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  1. #1
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    Mosquito swat team released to fight dengue fever

    Some very encouraging research and trials for a biological eradication or mitigation of dengue fever.

    Mosquito swat team released to fight dengue fever


    AUSTRALIAN researchers have bred mosquitoes that are modified to resist infection with the virus that causes dengue fever, a breakthrough that could help reduce the spread of the disease, which afflicts 50million people.

    A trial release of the mosquitoes in two north Australian communities found the modified insects could completely replace wild mosquito populations that carry the disease.

    The novel technique will be trialled in other dengue afflicted regions in Australia and around the world. The program leader and chief investigator of the Eliminate Dengue program, Scott O'Neill, said if the virus could not grow in mosquitoes it could not be transferred to people.

    He said to make the mosquitoes resistant the team inserted tiny bacteria called Wolbachia, which is naturally present in many insects and blocks the growth of the dengue virus, into several mosquito embryos.

    A geneticist and co-author of the study, Ary Hoffmann, said one of the advantages of the bacteria was its ability to spread rapidly in an insect population, passing from mother to her offspring.

    And if non-infected females mated with an infected male, her offspring would die, making it easier for infected mosquitoes to replace a non-infected community, Professor Hoffmann said.

    After laboratory tests confirmed infected mosquitoes could totally replace a wild population, the team released more than 300,000 modified adult mosquitoes around houses in two towns near Cairns, Gordonvale and Yorkeys Knob in several months.

    Five to six weeks after the final releases, the infected insects had replaced the wild population by 100per cent in Yorkeys Knob and 90per cent in Gordonvale.

    A professor of tropical health at James Cook University, Scott Ritchie, said the team was optimistic of the trial, and were pleased when the results, published in two papers in the journal Nature, confirmed their expectations.

    Dr O'Neill said these areas should now have a significantly reduced risk of dengue fever transmission, and that a single release should be enough for the modified mosquitoes to persist in the population.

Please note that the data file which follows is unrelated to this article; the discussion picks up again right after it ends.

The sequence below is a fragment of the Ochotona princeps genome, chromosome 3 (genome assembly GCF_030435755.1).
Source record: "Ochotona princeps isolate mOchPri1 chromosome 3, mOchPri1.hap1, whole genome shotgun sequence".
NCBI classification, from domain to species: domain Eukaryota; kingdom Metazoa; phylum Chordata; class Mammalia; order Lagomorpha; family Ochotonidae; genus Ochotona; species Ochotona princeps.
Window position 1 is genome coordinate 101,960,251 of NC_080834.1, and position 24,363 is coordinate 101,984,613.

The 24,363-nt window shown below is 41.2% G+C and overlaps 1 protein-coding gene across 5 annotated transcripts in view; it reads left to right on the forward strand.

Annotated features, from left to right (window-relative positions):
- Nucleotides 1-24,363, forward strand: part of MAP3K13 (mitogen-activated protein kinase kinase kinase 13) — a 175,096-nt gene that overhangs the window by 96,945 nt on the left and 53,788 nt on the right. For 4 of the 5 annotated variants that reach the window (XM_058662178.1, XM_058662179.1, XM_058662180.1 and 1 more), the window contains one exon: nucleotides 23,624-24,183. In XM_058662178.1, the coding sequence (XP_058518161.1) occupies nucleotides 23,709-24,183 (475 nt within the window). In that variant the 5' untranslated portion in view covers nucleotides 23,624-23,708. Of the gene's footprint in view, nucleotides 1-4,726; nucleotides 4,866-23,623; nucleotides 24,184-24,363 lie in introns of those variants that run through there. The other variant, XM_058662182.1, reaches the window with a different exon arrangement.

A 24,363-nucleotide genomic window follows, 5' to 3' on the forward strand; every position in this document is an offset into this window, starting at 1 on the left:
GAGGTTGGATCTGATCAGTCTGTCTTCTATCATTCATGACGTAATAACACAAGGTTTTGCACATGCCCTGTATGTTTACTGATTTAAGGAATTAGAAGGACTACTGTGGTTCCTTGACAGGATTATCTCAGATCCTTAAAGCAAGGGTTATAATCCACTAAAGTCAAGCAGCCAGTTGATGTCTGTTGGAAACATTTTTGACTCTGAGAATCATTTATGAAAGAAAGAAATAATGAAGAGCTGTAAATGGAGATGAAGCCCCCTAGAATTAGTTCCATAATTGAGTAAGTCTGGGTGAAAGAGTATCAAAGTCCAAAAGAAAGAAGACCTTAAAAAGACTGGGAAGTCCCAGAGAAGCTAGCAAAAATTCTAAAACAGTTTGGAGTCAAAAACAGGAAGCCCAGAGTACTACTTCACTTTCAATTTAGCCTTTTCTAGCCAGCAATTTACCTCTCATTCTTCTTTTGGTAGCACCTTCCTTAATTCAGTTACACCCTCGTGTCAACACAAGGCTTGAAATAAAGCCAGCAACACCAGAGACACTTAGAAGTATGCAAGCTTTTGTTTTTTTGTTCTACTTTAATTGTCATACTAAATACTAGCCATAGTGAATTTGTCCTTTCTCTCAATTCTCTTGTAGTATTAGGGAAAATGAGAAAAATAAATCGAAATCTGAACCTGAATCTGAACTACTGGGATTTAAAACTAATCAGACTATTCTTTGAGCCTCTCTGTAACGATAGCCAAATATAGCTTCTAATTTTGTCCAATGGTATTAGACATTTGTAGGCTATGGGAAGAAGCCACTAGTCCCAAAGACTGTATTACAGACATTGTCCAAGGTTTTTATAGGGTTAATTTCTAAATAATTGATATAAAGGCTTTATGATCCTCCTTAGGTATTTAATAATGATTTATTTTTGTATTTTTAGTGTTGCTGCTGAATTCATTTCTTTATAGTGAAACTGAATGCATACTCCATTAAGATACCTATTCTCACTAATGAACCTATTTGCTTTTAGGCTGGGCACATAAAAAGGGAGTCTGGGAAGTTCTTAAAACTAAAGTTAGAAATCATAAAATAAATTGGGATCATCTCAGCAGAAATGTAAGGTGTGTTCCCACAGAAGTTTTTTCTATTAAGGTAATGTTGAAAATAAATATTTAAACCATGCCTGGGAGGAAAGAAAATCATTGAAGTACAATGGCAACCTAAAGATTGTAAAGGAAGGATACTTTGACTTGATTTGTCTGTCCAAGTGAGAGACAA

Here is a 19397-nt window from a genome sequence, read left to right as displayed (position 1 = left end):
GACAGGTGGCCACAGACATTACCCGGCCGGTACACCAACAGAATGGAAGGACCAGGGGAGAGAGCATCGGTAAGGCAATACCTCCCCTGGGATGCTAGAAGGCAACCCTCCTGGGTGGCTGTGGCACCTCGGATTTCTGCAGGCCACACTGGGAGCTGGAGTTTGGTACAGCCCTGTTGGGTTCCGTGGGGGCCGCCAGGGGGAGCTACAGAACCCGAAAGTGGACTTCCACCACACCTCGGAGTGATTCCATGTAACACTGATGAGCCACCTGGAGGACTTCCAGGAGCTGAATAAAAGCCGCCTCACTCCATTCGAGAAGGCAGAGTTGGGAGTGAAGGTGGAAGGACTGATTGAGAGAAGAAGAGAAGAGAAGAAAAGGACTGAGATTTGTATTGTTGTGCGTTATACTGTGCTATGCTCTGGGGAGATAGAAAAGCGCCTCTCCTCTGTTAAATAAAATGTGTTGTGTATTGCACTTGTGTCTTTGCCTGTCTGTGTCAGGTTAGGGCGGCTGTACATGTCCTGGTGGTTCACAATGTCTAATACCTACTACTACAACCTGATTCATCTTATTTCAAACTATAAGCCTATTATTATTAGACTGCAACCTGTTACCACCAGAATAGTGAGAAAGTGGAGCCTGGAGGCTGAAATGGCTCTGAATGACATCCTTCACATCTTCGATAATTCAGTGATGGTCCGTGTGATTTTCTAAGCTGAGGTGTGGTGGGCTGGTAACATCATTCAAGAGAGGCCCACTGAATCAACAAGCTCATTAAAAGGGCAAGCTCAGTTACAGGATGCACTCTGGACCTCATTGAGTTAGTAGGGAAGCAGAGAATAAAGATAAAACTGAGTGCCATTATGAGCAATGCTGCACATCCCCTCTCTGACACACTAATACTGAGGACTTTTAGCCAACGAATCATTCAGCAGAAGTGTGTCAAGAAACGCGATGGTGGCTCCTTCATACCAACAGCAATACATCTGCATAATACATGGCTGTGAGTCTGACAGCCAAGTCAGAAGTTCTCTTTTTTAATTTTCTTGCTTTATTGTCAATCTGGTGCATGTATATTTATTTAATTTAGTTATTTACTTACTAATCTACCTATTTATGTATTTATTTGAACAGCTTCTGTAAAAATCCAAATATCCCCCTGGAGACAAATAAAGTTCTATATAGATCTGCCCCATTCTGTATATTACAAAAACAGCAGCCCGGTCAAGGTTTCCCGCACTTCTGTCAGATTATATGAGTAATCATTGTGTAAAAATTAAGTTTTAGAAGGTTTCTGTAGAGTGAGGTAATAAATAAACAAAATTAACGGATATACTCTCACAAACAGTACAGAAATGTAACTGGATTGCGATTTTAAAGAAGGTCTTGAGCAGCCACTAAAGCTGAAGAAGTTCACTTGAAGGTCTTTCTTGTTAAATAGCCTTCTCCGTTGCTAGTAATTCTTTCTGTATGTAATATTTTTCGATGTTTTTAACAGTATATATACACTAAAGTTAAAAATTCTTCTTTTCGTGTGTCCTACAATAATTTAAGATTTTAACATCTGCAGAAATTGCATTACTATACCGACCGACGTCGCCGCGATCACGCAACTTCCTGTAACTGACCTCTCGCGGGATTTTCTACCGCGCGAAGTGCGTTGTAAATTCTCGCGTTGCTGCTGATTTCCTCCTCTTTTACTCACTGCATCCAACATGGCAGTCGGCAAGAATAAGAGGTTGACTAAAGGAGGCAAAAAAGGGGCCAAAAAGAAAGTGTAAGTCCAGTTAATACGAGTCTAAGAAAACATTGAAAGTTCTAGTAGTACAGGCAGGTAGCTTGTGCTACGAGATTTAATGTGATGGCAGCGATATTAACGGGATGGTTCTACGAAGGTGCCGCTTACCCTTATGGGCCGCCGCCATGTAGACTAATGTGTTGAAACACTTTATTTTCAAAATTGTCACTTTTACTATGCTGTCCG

He said the next step would be to measure dengue fever outbreaks in the trial communities and expand the program throughout communities around Cairns, and to other regions of the world affected by dengue such as Thailand, Vietnam, Brazil and Indonesia.

    There is no treatment or vaccine for dengue fever, which has been contracted by more than 2400 people in northern Australia since 2000. Mosquitoes are also becoming resistant to pesticides used to control outbreaks.

  2. #2
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    begs the question , if they can do that , why not create a bacteria that kills off all misquitoes.

  3. #3
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    ^ They didn't create the bacteria, they are just introducing it.

  4. #4
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    "After laboratory tests confirmed infected mosquitoes could totally replace a wild population, the team released more than 300,000 modified adult mosquitoes around houses"

    Sorry ... you are going to release how many around my home?

    Are you crazy!

  5. #5
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    ^ dickhead

  6. #6
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    I foresee a new resting place on the BTS for shagged out bugs Sala Dengue

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